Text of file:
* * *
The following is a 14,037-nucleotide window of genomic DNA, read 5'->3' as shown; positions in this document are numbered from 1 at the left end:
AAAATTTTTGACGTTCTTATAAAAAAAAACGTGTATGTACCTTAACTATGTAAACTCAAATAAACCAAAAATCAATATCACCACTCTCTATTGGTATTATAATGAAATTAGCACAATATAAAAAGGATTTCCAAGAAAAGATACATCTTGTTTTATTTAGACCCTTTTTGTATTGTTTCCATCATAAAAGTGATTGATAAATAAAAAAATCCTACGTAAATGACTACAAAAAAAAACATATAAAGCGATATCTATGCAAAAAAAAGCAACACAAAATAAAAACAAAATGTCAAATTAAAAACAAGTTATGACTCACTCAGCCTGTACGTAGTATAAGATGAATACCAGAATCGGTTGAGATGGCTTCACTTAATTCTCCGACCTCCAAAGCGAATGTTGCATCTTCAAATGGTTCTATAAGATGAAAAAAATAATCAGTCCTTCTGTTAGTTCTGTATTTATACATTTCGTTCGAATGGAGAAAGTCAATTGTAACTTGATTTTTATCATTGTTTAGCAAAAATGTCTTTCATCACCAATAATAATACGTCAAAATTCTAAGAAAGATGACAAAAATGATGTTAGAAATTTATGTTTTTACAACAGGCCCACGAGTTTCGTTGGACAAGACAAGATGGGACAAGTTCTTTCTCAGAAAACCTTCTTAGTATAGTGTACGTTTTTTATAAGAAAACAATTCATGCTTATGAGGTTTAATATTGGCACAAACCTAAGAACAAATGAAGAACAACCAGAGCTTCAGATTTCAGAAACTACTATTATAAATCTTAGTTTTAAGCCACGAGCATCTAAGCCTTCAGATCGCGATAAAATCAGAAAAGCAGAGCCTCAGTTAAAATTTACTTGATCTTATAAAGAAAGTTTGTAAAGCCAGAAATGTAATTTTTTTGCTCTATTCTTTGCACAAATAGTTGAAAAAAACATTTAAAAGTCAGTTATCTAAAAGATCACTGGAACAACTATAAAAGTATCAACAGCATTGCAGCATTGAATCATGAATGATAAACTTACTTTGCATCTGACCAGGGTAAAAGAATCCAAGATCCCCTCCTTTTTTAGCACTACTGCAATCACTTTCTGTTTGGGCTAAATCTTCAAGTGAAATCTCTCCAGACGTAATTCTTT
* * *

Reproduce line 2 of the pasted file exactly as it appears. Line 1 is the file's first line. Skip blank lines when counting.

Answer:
AAAATTTTTGACGTTCTTATAAAAAAAAACGTGTATGTACCTTAACTATGTAAACTCAAATAAACCAAAAATCAATATCACCACTCTCTATTGGTATTATAATGAAATTAGCACAATATAAAAAGGATTTCCAAGAAAAGATACATCTTGTTTTATTTAGACCCTTTTTGTATTGTTTCCATCATAAAAGTGATTGATAAATAAAAAAATCCTACGTAAATGACTACAAAAAAAAACATATAAAGCGATATCTATGCAAAAAAAAGCAACACAAAATAAAAACAAAATGTCAAATTAAAAACAAGTTATGACTCACTCAGCCTGTACGTAGTATAAGATGAATACCAGAATCGGTTGAGATGGCTTCACTTAATTCTCCGACCTCCAAAGCGAATGTTGCATCTTCAAATGGTTCTATAAGATGAAAAAAATAATCAGTCCTTCTGTTAGTTCTGTATTTATACATTTCGTTCGAATGGAGAAAGTCAATTGTAACTTGATTTTTATCATTGTTTAGCAAAAATGTCTTTCATCACCAATAATAATACGTCAAAATTCTAAGAAAGATGACAAAAATGATGTTAGAAATTTATGTTTTTACAACAGGCCCACGAGTTTCGTTGGACAAGACAAGATGGGACAAGTTCTTTCTCAGAAAACCTTCTTAGTATAGTGTACGTTTTTTATAAGAAAACAATTCATGCTTATGAGGTTTAATATTGGCACAAACCTAAGAACAAATGAAGAACAACCAGAGCTTCAGATTTCAGAAACTACTATTATAAATCTTAGTTTTAAGCCACGAGCATCTAAGCCTTCAGATCGCGATAAAATCAGAAAAGCAGAGCCTCAGTTAAAATTTACTTGATCTTATAAAGAAAGTTTGTAAAGCCAGAAATGTAATTTTTTTGCTCTATTCTTTGCACAAATAGTTGAAAAAAACATTTAAAAGTCAGTTATCTAAAAGATCACTGGAACAACTATAAAAGTATCAACAGCATTGCAGCATTGAATCATGAATGATAAACTTACTTTGCATCTGACCAGGGTAAAAGAATCCAAGATCCCCTCCTTTTTTAGCACTACTGCAATCACTTTCTGTTTGGGCTAAATCTTCAAGTGAAATCTCTCCAGACGTAATTCTTT